“We have to drive a very strong message around sustainable management of our biodiversity if we are going to sustain the product going forward in the future,” he said.
The third goal, Minister Mzembi said, Goal No. 14, which is related to life under water.
“It was conceived mainly on the back of oceanic resources but I am sure you know that in Zimbabwe we now have huge and large water bodies like the Tokwe-Mukosi, Kariba Dam and others that characterize life under water,” he said.
The minister believes there is recreational and empowerment potential of Zimbabwe water bodies in fisheries and aquaculture products.
“It is in that context that you find us at the UNWTO celebrating at least one of the international tourism days with a theme on tourism.
“Water because; wherever there is water, there is tourism; wherever there is water, there is recreational potential and wherever there is water there is tourism.”
Minister Mzembi said the Master Plan speaks to the overall development thrust in the country as enunciated under Zim-Asset.
“You will find, for example, the vision for transport development and the development of transport infrastructure and networks.
“Actually speaking of what we call economic arteries in this book, where we say, roads must lead somewhere and they must lead where there is economic activity.”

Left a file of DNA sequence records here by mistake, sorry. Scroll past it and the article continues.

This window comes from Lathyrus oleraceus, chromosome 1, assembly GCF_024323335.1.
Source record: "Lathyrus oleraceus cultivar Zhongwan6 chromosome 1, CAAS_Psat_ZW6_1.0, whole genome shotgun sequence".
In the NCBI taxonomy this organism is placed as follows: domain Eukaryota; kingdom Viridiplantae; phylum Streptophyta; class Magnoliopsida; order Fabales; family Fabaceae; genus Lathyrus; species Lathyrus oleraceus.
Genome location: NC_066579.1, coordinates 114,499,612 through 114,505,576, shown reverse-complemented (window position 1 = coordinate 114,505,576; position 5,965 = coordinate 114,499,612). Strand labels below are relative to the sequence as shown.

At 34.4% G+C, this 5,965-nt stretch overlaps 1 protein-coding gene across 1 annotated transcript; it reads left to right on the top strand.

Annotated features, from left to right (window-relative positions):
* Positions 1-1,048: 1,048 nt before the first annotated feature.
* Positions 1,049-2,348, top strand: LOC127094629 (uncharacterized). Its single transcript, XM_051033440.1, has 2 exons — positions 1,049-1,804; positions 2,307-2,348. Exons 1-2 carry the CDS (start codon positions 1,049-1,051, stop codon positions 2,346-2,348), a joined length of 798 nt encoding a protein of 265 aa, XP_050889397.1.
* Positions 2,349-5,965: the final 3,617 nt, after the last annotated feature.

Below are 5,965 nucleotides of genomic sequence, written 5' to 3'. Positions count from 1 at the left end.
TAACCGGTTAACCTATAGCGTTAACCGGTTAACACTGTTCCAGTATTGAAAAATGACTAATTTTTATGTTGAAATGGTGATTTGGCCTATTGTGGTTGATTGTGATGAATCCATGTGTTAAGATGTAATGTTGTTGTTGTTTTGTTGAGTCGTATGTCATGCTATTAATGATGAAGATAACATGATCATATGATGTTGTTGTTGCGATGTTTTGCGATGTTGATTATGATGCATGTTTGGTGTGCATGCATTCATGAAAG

He said Zimbabwe’s many hidden treasures are not known because they are not accessible.
“This plan attempts to speak to the future; to say, if we are going to know all these assets, they must be accessible and they must be a transport artery, an economic artery network that basically exposes them.”
At the global level, tourism is the third global export earner, after fuels and chemicals, foodstuffs including automobiles.
It also contributes 10 percent of GDP employing 300 million across the world while adding 30 percent to global service exports and seven percent to net exports.
In Zimbabwe tourism has grown from a $200 million economy in 2009 to the $1 billion that it is today.
“It means there is incremental and exponential growth but this is coming out of natural attractiveness of the destination plus branding,” Minister Mzembi said.
He said there was also need for investment and application of basic laws of diminishing returns.